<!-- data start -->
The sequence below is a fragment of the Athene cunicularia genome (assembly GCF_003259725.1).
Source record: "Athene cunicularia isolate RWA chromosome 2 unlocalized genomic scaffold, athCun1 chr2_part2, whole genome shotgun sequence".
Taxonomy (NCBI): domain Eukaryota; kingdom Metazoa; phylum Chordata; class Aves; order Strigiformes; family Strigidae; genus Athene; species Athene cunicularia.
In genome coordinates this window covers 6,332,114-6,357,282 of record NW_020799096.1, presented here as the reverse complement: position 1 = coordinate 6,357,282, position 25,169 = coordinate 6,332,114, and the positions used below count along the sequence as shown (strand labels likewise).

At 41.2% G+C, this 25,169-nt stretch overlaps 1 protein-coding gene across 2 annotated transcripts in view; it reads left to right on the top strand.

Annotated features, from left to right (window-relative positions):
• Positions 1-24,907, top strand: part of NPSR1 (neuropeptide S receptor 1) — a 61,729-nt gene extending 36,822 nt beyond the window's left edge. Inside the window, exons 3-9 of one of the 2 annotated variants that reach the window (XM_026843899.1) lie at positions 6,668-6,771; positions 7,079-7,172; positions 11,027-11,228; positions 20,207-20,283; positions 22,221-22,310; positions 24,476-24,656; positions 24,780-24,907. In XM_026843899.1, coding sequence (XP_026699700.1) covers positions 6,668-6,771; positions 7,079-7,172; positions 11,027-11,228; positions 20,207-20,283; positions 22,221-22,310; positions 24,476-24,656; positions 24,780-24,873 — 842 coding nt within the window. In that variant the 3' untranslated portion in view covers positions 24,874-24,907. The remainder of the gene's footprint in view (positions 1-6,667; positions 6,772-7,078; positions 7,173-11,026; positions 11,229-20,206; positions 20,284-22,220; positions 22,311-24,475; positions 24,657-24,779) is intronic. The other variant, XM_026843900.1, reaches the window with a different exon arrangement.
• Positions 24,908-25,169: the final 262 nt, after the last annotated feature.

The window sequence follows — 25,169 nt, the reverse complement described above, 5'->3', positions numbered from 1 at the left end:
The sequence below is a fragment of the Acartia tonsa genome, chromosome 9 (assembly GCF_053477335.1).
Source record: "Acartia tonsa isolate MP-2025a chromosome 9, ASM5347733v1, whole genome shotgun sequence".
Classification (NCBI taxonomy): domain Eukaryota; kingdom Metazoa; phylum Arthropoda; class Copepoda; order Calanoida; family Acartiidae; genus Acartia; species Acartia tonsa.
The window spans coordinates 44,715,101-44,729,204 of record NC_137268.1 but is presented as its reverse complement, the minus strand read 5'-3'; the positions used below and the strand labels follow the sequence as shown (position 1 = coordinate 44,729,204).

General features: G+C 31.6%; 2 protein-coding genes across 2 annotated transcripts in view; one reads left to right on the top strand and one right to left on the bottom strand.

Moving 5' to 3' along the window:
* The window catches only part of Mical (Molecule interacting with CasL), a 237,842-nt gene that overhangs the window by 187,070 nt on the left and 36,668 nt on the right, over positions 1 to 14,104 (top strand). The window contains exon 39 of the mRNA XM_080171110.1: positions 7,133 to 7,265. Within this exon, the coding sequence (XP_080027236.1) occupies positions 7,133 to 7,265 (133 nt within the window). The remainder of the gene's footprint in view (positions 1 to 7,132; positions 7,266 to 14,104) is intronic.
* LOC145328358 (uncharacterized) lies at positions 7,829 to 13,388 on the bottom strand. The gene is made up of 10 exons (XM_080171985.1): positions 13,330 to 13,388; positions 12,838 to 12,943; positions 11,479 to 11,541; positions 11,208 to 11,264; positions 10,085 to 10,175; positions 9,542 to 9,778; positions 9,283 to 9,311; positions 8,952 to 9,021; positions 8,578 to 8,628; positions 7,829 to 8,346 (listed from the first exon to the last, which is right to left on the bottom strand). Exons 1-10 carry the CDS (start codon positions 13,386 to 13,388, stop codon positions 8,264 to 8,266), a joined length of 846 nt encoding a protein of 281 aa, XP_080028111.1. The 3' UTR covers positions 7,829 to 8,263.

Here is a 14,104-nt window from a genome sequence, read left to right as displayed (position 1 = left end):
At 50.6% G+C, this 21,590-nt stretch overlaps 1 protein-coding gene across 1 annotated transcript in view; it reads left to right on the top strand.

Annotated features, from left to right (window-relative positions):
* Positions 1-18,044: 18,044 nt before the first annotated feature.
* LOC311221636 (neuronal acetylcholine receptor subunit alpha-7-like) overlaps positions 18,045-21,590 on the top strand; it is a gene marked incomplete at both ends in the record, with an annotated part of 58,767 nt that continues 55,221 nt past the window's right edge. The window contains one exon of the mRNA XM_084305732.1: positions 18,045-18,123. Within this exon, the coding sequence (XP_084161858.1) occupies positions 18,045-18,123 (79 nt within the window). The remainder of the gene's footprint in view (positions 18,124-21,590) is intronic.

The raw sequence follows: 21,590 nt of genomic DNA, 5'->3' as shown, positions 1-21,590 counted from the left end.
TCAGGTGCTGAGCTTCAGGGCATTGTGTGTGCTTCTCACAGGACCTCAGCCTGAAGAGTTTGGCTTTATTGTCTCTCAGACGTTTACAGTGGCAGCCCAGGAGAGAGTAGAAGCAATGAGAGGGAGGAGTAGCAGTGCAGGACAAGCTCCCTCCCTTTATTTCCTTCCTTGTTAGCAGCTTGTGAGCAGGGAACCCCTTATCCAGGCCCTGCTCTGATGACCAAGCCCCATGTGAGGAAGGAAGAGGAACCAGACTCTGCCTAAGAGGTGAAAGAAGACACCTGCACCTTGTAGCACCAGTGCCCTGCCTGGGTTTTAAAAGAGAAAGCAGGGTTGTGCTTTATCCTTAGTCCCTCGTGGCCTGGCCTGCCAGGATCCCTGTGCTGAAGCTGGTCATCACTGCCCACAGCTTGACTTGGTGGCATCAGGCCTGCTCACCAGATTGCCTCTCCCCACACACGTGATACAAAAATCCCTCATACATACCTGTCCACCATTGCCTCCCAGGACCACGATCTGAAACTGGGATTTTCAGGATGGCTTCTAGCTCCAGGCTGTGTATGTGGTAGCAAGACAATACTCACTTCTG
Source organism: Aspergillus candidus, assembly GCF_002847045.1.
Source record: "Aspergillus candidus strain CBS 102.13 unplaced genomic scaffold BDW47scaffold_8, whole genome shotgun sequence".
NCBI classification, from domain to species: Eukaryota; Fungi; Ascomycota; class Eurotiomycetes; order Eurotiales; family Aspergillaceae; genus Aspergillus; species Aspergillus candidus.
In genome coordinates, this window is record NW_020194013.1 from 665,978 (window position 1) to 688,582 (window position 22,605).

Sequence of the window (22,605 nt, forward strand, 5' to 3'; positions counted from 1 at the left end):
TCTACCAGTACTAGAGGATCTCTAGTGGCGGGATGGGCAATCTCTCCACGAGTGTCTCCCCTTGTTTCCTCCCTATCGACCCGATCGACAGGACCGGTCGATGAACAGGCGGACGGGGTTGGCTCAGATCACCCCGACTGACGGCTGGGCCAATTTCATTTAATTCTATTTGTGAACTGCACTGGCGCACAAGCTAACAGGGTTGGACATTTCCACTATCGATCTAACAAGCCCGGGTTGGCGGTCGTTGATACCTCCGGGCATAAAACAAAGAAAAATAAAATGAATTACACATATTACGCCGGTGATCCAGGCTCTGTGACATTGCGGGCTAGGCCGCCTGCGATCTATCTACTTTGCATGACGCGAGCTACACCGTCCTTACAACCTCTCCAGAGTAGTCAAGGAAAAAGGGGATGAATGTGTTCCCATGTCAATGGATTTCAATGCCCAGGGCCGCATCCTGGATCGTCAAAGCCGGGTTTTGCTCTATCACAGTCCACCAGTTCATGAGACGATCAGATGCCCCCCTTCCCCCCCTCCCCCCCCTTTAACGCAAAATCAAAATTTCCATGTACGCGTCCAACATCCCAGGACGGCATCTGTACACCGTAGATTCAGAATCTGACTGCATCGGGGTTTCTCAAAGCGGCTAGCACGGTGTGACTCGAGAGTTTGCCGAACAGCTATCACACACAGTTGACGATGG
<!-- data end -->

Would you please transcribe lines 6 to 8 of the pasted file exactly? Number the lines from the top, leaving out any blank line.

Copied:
Annotated features, from left to right (window-relative positions):
• Positions 1-24,907, top strand: part of NPSR1 (neuropeptide S receptor 1) — a 61,729-nt gene extending 36,822 nt beyond the window's left edge. Inside the window, exons 3-9 of one of the 2 annotated variants that reach the window (XM_026843899.1) lie at positions 6,668-6,771; positions 7,079-7,172; positions 11,027-11,228; positions 20,207-20,283; positions 22,221-22,310; positions 24,476-24,656; positions 24,780-24,907. In XM_026843899.1, coding sequence (XP_026699700.1) covers positions 6,668-6,771; positions 7,079-7,172; positions 11,027-11,228; positions 20,207-20,283; positions 22,221-22,310; positions 24,476-24,656; positions 24,780-24,873 — 842 coding nt within the window. In that variant the 3' untranslated portion in view covers positions 24,874-24,907. The remainder of the gene's footprint in view (positions 1-6,667; positions 6,772-7,078; positions 7,173-11,026; positions 11,229-20,206; positions 20,284-22,220; positions 22,311-24,475; positions 24,657-24,779) is intronic. The other variant, XM_026843900.1, reaches the window with a different exon arrangement.
• Positions 24,908-25,169: the final 262 nt, after the last annotated feature.